The failure of managing an upward relationship is often due to a lack in understanding the perspective of your boss.  In companies, strategic planning is used to align resources, which drive goals and focus by management.  Security leaders who fail to align their security goals to the business goals, no matter how valuable their ideas run the risk of failing to “get it” and are at risk to losing relevance.

   
When working with your boss’s staff, it is important to build close and trusted relationships based on candor and common goals.  Your boss speaks with their staff repeatedly and garners significant feedback as to your contributions.  Some security directors assume positions that they only work for their boss and not their boss’s minions, an attitude that can prove painful. On the issue of your own staff, a security director or chief security officer must focus on helping employees work to achieve their own goals, and while it is overused, creating a win-win is very desirable.

   
When related to upgrades, retrofits and new technology, make the business case. For any upgrade or new technology, it is after all about reducing costs, and improving protection and delivery of products and services. A great security upgrade that fails to translate the improvement to benefits to the company business and accomplishment of business leader’s goals puts any security director at risk.

 

Jeff Dingle is the Director of Security Training for LSI

   
The boss often does not understand security.  If security reports to a facility or operations manager,  they may not know anything about security - which is why they hired YOU.  This is especially true with a CFO.  Occasionally, security information or recommendations need to be broken down into very simple terms, so that the senior non-security manager really understands what the needs are.


Barry Tarnef
is a Loss Control Specialist with Chubb Marine Underwriters, Chubb & Son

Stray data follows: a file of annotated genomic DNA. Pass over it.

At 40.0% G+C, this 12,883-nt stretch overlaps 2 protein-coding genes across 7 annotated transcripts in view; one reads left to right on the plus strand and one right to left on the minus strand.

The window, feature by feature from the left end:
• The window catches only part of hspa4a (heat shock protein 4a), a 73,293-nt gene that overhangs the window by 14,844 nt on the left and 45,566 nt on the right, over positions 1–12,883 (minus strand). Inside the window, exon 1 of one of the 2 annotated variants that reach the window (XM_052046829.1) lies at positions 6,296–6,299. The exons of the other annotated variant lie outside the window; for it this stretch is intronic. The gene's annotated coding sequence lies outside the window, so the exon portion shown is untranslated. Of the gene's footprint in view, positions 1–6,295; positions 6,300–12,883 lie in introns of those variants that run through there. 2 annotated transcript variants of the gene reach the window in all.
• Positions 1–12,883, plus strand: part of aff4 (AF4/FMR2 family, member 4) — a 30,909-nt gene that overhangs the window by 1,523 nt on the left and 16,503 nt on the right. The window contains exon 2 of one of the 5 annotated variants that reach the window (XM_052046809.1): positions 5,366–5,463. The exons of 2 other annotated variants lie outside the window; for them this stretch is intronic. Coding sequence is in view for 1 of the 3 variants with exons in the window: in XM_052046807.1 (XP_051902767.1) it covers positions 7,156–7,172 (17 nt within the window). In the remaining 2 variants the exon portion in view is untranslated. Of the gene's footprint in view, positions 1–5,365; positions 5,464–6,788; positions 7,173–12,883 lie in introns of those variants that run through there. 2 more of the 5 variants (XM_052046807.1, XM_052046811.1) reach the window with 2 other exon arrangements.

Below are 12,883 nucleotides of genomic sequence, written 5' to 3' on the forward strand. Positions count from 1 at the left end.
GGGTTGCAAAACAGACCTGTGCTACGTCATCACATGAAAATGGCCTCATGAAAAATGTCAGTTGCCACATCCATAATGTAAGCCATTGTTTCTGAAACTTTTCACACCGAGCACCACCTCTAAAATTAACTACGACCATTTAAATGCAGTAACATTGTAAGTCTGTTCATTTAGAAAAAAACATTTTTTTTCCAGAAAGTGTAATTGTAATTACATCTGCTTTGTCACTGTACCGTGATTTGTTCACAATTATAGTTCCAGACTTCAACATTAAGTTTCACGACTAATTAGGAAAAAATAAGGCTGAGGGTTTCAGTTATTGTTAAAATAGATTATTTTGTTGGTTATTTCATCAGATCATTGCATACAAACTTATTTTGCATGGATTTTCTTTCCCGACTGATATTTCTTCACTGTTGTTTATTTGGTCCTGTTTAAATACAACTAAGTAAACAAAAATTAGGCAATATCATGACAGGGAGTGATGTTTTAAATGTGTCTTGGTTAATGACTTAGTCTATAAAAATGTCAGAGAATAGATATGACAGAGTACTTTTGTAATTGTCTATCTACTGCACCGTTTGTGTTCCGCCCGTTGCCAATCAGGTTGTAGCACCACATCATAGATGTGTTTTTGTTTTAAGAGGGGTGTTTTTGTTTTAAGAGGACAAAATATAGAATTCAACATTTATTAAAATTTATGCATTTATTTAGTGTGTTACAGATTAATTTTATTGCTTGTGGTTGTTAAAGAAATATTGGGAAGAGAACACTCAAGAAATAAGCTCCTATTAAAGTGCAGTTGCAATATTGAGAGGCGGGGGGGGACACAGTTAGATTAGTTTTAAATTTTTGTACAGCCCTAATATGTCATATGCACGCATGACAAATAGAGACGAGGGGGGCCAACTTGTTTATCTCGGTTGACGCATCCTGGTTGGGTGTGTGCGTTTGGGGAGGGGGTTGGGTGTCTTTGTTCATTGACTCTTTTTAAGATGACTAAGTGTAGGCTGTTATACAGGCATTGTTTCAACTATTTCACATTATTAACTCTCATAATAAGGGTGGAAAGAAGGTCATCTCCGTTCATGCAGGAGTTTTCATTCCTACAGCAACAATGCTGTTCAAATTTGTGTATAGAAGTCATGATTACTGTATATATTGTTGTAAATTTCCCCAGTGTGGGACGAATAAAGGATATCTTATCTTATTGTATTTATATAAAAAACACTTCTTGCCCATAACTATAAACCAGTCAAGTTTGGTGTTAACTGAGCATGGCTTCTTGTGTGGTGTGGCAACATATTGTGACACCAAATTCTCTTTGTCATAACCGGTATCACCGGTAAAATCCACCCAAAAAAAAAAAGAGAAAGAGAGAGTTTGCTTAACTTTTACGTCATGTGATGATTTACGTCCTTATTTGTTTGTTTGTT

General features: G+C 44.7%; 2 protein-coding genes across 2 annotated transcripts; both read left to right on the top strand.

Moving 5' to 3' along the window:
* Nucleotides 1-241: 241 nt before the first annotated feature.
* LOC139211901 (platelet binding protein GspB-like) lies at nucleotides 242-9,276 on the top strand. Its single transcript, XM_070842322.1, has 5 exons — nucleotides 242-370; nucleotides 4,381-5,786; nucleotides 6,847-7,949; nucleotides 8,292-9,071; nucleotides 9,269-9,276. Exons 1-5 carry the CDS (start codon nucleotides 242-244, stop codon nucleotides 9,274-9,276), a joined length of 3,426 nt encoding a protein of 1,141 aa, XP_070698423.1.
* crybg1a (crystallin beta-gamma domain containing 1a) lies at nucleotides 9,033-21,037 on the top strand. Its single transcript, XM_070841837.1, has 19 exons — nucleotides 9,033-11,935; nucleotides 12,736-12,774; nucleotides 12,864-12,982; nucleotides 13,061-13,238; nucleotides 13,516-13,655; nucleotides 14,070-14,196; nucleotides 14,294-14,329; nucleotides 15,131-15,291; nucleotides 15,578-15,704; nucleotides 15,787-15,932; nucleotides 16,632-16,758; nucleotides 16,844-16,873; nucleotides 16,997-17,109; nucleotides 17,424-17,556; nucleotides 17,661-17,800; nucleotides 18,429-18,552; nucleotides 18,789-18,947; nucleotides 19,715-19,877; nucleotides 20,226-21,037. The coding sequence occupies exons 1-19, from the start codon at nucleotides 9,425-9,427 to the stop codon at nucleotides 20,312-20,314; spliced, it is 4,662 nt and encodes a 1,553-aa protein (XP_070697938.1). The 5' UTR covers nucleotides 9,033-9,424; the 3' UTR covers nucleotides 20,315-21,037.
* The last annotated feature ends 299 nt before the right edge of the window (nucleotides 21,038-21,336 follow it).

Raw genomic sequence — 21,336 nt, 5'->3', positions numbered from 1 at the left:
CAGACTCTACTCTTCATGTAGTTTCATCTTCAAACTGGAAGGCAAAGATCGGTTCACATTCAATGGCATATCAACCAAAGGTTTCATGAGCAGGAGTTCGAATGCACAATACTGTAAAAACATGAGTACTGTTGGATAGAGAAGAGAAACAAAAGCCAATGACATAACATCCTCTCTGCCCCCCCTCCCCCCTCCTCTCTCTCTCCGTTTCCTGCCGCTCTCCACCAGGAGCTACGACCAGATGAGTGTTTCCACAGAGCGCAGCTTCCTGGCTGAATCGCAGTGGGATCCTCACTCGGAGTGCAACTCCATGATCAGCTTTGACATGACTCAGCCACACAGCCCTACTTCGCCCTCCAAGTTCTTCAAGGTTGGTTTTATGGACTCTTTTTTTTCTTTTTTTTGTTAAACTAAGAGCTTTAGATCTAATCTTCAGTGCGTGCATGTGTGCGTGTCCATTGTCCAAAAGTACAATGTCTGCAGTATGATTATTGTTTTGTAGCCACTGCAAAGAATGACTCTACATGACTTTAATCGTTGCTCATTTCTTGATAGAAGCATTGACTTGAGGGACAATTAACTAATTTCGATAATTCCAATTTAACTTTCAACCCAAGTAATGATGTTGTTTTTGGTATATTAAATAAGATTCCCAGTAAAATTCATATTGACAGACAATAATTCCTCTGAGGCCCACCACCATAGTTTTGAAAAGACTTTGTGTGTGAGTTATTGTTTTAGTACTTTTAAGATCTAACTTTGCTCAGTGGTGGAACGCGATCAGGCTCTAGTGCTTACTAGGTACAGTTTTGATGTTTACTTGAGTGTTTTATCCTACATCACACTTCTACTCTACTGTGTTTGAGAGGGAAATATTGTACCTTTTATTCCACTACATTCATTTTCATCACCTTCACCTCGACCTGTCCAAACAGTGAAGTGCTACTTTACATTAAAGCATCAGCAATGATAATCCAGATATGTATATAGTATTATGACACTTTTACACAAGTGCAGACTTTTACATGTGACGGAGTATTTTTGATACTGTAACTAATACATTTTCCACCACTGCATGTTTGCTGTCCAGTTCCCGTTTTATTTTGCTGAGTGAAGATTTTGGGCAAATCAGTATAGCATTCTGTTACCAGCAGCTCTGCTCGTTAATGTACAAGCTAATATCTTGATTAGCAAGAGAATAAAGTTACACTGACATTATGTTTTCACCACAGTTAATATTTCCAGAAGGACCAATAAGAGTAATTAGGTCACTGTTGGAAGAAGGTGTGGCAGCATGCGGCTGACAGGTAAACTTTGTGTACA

People in the security and, for that matter, most professional areas, need, and in my opinion many lack, imagination. I am not referring to the ability to conjure up fanciful images but the ability to translate meaning to experience and understanding to knowledge. In my mind you develop real skill through a combination of theory and imagination.

   
Most people can certainly comprehend and follow instructions and are very comfortable with “the letter of the law;” however, you can quickly separate the mere knowledgeable from the skilled when they are asked to stray from the written page.

   
I am also a proponent of owned/shared, not vicarious, experience. Many people get most of their “intell” from local sources. This is the nature of the business I suppose but it is much better that you experience the essence of the situations firsthand and couple that with local information rather than rely solely on others and the inherent (spatial, time, cultural, etc.) filters.

 

Maria Chadwick is Director of Surveillance, Wynn Las Vegas

   
Sometimes the lines of communication simply don’t exist.  This can be the result of having an undefined chain of command, an unhealthy work environment involving differing points of view or even an information black hole (somebody who has information but neglects to pass this information on).  People often make the mistake of editing their information for what their audience “wants to hear” as opposed to what they “need to hear”.

   
When working with their staff, unfortunately some managers are more concerned about being one of the guys instead of being a leader/boss.  Coaching, discipline and feedback whether it be positive or negative are ineffective because they have blurred the line between personal and professional.  These managers believe they are doing a good job if they are liked by their staff.  Conversely, you have those managers who believe that fear is a good motivator.  These managers may be insecure in their positions or may feel they are superior to those “below” them.  This type of environment breeds mistakes, causing people to always look over their shoulder waiting for the next explosion to occur.  In any event, too much of either environment can be detrimental to the effectiveness of a department.